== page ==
On the Ballot: How could Proposition 19 affect my estate plan?

DISCLAIMER: This is neither an endorsement nor condemnation of Proposition 19. Britton Law Group, P.C. is not affiliated with the “Yes” or “No” on Prop. 19 campaigns in any way.

The passage of Proposition 19, among other things, would ensure sweeping changes to property assessment for certain types of real property transfers. The point we will focus on today specifically affects estate planning and how your heirs may inherit from you.

Currently, in the state of California, parents or grandparents have the ability to transfer their primary residences and a second property to their children or grandchildren, both exempt from property tax reassessment. That is, they may gift up to two real properties without either being reassessed at current market value. The first is required to be the transferor’s home, but the second property may be a second house, vacation house, rental property, or even a business property with an assessed value of up to one million dollars. Both properties may be then used (or not used) in any way that the child or grandchild sees fit.

All of this may change on February 15, 2021. If Proposition 19 passes, only inherited homes transferred after this date that will be used as principal residences by the transferees (usually a child or grandchild) will be free of reassessment. Not only does this reduce this exemption amount from two to one, but it requires that the transferee resides in the property they receive.

As of the date of this post’s publication, property taxes in California are increased by no more than 2% annually unless ownership changes. This is due to the passage of Proposition 13 in 1978, or the Tax Limitations Initiative, which capped annual increases of a property’s assessed value to an inflation factor. If Proposition 19 passes, however, the assessed value of the inherited residence will now be calculated based on whether the property’s value at the time of transfer is greater than the transferor’s past assessed value by more than one million dollars. That is, if it exceeds by the previous value by fewer than one million dollars, then the child inherits the parent’s assessed value. On the flip side, if it exceeds the previous value by more than one million dollars, the new assessed value is the current value of the property minus one million dollars. On February 16, 2023, the taxable value of an inherited residence would then be adjusted each year according to the California House Price Index.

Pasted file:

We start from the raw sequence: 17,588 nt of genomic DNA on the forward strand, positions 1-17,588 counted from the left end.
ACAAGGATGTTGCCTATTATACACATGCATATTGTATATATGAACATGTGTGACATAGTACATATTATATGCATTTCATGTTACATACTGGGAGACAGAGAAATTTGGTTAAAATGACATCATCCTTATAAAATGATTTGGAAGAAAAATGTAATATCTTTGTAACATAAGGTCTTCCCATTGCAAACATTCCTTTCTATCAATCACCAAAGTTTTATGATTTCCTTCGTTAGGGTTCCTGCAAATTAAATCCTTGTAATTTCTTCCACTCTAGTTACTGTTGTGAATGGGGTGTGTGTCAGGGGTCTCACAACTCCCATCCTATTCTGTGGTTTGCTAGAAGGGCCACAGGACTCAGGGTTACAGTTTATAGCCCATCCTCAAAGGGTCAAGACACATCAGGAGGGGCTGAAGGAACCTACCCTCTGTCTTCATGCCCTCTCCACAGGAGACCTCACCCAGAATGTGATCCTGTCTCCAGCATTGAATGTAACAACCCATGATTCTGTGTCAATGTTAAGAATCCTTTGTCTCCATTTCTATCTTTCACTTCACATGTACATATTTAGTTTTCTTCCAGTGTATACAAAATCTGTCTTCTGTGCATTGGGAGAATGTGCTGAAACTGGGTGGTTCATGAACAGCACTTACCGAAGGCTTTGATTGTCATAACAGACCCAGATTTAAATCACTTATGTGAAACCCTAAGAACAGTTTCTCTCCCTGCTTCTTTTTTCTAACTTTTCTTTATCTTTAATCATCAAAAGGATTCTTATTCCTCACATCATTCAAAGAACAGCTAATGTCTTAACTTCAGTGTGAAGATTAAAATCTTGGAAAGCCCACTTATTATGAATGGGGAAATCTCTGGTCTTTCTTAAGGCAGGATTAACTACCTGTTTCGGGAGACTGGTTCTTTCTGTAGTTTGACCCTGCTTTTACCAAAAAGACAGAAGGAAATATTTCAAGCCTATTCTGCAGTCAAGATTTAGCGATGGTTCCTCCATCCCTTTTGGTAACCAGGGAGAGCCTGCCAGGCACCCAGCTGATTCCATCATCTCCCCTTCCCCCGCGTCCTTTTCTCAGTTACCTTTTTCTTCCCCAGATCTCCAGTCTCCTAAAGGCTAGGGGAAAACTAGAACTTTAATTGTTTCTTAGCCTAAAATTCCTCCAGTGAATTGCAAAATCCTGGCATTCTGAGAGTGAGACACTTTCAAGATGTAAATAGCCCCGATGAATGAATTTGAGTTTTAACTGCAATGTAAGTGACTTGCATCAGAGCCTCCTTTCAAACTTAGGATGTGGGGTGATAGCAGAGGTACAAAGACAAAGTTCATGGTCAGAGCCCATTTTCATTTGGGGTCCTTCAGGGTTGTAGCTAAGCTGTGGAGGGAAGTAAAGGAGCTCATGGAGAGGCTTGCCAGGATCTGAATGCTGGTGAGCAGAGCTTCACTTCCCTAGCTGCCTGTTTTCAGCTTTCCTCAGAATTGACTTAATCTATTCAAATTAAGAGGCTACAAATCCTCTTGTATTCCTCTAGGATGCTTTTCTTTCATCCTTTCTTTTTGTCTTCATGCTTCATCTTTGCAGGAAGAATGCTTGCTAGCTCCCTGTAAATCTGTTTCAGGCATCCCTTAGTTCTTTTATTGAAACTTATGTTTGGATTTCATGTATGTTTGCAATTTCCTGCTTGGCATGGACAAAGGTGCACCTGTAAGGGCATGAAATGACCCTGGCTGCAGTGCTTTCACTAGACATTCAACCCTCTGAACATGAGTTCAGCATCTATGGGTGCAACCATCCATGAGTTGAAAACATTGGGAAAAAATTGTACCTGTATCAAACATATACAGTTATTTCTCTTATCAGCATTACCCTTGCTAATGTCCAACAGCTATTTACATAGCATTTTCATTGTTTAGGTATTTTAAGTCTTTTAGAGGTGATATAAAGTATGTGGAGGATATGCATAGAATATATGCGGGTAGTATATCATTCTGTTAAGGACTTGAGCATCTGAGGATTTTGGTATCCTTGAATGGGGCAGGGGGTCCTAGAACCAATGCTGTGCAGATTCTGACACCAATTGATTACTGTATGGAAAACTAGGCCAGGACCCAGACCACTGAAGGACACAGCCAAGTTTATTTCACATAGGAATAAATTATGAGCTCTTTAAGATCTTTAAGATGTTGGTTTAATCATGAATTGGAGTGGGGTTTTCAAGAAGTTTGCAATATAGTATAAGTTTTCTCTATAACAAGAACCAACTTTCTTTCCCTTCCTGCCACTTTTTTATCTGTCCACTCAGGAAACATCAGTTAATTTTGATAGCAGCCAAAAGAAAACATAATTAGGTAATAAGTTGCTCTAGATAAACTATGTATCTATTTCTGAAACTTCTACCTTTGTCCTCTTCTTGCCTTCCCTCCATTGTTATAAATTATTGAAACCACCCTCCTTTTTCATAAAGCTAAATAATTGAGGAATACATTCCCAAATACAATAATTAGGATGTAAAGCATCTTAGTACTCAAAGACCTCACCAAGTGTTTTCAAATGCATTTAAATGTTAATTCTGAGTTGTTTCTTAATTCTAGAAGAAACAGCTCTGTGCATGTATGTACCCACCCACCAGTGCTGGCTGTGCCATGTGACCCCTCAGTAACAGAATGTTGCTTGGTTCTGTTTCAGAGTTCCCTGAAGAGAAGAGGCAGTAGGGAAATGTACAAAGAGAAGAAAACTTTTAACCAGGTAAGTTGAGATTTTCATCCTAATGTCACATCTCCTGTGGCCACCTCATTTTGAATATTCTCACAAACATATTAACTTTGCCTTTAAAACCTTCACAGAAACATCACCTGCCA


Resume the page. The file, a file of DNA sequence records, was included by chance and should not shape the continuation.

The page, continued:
For more information on Proposition 19, please check out the proposed amendment on the official California Legislative Information website.

Happy planning, and happy voting!

B.B.

Disclaimer: The information on this website is for general information purposes only. Nothing on this site should be taken as legal advice for any individual case or situation. This information is not intended to create, and receipt or viewing does not constitute, an attorney-client relationship. Brittany Britton is licensed to practice law in the state of California only.

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